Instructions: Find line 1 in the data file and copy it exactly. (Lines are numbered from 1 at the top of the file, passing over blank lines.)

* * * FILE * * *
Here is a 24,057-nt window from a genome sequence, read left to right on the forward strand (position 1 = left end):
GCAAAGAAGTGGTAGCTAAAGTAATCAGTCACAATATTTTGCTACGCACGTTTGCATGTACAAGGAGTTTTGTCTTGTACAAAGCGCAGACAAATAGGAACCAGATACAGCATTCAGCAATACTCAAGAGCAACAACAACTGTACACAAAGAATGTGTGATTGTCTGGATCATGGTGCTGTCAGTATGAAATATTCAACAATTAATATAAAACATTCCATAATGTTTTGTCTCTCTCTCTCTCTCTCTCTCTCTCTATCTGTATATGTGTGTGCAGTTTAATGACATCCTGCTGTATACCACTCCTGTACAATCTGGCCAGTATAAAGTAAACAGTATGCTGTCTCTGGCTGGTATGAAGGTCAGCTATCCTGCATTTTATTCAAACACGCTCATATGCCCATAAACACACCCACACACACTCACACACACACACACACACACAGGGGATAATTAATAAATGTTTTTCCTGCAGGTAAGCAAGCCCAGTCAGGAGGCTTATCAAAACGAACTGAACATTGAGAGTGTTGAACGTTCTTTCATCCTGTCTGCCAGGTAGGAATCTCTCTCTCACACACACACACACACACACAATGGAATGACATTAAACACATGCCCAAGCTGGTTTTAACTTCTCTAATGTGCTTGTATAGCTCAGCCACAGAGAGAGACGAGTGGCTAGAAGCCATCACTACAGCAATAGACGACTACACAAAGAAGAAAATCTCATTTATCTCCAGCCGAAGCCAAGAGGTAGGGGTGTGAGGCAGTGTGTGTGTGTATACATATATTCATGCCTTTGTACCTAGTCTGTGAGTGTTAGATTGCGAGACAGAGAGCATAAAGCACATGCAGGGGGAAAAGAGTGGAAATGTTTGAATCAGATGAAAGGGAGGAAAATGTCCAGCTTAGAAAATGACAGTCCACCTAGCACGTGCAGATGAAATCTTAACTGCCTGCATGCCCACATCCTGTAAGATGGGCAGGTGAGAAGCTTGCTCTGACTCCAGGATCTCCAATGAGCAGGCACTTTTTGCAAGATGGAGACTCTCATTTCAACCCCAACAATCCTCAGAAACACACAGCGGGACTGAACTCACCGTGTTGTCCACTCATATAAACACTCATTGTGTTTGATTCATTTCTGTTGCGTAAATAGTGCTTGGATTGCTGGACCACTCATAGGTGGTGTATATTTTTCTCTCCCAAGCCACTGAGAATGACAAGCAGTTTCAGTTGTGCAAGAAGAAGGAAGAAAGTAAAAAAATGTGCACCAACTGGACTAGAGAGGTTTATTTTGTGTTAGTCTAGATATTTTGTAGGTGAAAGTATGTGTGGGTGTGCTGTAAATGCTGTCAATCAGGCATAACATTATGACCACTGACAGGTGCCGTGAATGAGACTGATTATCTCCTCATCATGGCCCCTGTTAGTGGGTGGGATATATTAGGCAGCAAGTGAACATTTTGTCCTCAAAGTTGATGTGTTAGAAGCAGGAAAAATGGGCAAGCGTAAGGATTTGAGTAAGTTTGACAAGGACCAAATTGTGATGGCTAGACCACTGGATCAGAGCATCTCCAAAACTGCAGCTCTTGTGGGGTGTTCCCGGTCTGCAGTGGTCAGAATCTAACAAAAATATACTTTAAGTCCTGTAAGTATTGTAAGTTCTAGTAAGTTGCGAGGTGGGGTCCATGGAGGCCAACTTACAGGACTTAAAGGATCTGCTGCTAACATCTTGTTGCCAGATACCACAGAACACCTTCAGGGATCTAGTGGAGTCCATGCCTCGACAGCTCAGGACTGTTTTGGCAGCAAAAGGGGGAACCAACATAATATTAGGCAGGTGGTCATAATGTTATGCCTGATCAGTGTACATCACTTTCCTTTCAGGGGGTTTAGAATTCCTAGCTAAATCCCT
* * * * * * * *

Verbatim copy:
Here is a 24,057-nt window from a genome sequence, read left to right on the forward strand (position 1 = left end):